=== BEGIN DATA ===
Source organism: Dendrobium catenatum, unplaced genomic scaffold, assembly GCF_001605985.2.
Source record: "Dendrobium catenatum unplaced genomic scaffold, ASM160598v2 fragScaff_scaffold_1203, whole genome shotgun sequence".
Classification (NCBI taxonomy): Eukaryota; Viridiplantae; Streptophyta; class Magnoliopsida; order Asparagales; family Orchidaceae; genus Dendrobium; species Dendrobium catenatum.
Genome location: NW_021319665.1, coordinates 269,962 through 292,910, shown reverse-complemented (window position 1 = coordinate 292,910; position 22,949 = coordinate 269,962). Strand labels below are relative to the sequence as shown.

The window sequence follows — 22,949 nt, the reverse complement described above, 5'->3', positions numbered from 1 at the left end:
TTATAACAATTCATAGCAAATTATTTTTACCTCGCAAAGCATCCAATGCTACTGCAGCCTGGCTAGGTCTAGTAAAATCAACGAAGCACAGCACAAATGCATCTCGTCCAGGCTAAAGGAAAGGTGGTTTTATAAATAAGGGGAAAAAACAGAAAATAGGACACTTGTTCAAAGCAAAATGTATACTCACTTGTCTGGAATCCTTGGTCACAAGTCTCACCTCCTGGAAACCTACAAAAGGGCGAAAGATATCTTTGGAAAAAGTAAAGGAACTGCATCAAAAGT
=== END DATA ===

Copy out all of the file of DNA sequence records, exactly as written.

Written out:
Source organism: Dendrobium catenatum, unplaced genomic scaffold, assembly GCF_001605985.2.
Source record: "Dendrobium catenatum unplaced genomic scaffold, ASM160598v2 fragScaff_scaffold_1203, whole genome shotgun sequence".
Classification (NCBI taxonomy): Eukaryota; Viridiplantae; Streptophyta; class Magnoliopsida; order Asparagales; family Orchidaceae; genus Dendrobium; species Dendrobium catenatum.
Genome location: NW_021319665.1, coordinates 269,962 through 292,910, shown reverse-complemented (window position 1 = coordinate 292,910; position 22,949 = coordinate 269,962). Strand labels below are relative to the sequence as shown.

The window sequence follows — 22,949 nt, the reverse complement described above, 5'->3', positions numbered from 1 at the left end:
TTATAACAATTCATAGCAAATTATTTTTACCTCGCAAAGCATCCAATGCTACTGCAGCCTGGCTAGGTCTAGTAAAATCAACGAAGCACAGCACAAATGCATCTCGTCCAGGCTAAAGGAAAGGTGGTTTTATAAATAAGGGGAAAAAACAGAAAATAGGACACTTGTTCAAAGCAAAATGTATACTCACTTGTCTGGAATCCTTGGTCACAAGTCTCACCTCCTGGAAACCTACAAAAGGGCGAAAGATATCTTTGGAAAAAGTAAAGGAACTGCATCAAAAGT